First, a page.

Welcome to Scribd, the world's digital library. Read, publish, and share books and documents. See more
Download
Standard view
Full view
of .
Look up keyword
Like this
1Activity
0 of .
Results for:
No results containing your search query
P. 1
Persepolis Letter 317

Persepolis Letter 317

Ratings: (0)|Views: 5 |Likes:
Published by ncacensorship

More info:

Published by: ncacensorship on Mar 18, 2013
Copyright:Attribution Non-commercial

Availability:

Read on Scribd mobile: iPhone, iPad and Android.
download as PDF, TXT or read online from Scribd
See more
See less

07/09/2013

pdf

text

original

 
 
March 17, 2013Barbara Byrd-Bennett, CEOMembers of the Board of EducationChicago Public Schools125 South Clark StreetChicago, Illinois 60603Dear Ms. Byrd-Bennett and School Board Members,On behalf of the Kids’ Right to Read Project, we strongly urge you to reconsider the recentdecision to remove the award-winning and critically acclaimed graphic novel
Persepolis
from 7
th
 to 10
th
grade classrooms in Chicago Public Schools.
Persepolis
, Marjane Satrapis unique and affecting memoir of her childhood in Iran during theIslamic Revolution, has been taught in many classes in the Chicago Public School district andacross the country. A work of great acclaim,
School Library Journal
called the book “a graphicnovel of immense power and importance for Westerners of all ages.”While we are relieved that the book will remain available to older students, the restriction onaccess for junior high school students is extremely troubling. The title character of Satrapis bookis herself the age of junior high school students, and her description of her real-life experiencesmight well have special relevance to them. The explanation that the book is “inappropriate” forthis age group is unpersuasive. The vast majority of Chicago middle school students are surelyaware of the reality of violence and its devastating effects on people of all ages. Most havewitnessed it on the news, if not in their own neighborhoods. To remove this book because of objections to its content is impermissible under the FirstAmendment. As the Supreme Court has said, the constitution does not permit “officiallyprescribed orthodoxy” which limits what people may read, think, speak or say. The fact that weare confronted with images and not words does not make a difference—the courts have ruled thatimages, like words, are fully protected by the First AmendmentPlease do not hesitate to contact us with any questions or comments.Sincerely,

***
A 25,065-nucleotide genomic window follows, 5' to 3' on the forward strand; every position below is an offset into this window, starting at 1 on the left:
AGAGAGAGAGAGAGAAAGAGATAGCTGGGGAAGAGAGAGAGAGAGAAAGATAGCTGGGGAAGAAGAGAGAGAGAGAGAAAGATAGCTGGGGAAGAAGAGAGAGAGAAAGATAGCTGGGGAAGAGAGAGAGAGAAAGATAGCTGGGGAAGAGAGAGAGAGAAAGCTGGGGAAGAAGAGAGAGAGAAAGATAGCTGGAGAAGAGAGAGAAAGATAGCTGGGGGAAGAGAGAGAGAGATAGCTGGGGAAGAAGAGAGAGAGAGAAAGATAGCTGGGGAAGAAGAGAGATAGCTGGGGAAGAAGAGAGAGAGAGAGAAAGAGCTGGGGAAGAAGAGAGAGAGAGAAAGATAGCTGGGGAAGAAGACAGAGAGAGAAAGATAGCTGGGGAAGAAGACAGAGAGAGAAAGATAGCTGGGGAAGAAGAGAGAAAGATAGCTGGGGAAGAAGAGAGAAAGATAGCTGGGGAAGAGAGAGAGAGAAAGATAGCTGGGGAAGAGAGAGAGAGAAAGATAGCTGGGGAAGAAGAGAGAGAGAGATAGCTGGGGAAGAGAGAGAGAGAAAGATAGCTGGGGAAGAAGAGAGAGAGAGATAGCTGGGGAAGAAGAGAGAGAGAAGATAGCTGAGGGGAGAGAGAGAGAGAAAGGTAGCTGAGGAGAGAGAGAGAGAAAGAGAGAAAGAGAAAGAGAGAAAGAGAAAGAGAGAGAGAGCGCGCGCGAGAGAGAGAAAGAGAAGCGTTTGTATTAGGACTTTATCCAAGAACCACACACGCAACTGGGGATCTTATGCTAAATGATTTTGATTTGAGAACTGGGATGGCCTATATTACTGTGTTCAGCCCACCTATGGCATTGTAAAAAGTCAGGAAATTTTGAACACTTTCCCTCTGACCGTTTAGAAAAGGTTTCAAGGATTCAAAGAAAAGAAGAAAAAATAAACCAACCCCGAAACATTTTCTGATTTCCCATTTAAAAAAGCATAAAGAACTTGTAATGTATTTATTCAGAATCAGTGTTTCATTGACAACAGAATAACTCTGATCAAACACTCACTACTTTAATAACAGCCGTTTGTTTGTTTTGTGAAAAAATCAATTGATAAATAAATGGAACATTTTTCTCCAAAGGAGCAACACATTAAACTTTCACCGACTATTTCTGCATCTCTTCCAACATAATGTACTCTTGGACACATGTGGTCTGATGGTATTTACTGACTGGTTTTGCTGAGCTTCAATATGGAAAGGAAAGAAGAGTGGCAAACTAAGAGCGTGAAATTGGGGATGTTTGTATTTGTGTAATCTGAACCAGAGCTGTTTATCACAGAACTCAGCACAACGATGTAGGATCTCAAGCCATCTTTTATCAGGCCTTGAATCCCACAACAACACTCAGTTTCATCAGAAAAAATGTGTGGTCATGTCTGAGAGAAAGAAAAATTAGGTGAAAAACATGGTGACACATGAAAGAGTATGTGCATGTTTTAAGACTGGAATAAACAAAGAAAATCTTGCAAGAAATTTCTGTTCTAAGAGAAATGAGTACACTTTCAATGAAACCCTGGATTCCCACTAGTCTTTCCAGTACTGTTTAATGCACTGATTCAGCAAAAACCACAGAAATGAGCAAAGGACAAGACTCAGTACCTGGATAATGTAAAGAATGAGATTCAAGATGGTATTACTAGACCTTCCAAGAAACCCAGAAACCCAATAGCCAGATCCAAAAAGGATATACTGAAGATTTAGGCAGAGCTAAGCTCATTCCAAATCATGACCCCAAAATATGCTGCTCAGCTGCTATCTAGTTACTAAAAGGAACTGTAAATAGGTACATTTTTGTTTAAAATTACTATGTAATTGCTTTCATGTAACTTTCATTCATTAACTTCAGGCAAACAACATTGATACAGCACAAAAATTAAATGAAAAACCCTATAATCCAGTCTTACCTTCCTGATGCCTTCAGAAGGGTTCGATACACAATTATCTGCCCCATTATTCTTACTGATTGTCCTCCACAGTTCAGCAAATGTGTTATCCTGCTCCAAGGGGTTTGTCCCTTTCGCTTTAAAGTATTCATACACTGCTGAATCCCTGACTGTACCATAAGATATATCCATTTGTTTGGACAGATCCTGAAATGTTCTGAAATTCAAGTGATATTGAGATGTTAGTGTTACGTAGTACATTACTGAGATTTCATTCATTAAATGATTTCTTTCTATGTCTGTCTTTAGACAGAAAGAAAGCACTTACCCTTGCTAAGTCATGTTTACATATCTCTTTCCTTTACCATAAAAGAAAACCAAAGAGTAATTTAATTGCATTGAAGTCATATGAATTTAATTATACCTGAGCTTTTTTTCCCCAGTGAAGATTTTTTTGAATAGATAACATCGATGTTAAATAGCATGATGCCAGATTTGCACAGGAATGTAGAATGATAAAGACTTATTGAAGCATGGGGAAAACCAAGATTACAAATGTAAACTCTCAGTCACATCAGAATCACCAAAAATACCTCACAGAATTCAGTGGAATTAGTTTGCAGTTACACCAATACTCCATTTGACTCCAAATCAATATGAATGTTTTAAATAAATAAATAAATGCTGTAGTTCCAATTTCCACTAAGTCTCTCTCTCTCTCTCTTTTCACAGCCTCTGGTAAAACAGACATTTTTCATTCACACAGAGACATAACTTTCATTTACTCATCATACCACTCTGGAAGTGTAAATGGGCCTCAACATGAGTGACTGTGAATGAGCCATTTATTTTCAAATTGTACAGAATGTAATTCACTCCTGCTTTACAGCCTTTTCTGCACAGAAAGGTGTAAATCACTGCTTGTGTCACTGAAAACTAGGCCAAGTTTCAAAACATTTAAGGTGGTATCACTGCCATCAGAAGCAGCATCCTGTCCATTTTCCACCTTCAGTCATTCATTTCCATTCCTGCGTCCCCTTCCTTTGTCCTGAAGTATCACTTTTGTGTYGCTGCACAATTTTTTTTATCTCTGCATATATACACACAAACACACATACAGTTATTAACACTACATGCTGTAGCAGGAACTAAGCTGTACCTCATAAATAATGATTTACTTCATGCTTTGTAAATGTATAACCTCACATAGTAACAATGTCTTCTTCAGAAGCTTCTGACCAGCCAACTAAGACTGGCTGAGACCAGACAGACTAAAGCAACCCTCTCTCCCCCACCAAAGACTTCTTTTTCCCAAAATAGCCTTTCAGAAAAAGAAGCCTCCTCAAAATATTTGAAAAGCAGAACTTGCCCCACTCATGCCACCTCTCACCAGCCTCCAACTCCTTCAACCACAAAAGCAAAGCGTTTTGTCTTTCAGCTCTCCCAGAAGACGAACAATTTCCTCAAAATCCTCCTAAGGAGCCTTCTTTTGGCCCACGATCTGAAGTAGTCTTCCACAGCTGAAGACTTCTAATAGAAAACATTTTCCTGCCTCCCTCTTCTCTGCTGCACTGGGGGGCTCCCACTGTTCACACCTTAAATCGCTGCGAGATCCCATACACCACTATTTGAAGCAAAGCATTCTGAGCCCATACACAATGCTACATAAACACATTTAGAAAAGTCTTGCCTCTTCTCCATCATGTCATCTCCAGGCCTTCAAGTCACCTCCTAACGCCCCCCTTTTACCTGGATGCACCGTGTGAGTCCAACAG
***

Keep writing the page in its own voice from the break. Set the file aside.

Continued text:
Joan BertinExecutive DirectorNational Coalition Against CensorshipCharles BrownsteinExecutive DirectorComic Book Legal Defense Fund

You're Reading a Free Preview

Download
scribd
/*********** DO NOT ALTER ANYTHING BELOW THIS LINE ! ************/ var s_code=s.t();if(s_code)document.write(s_code)//-->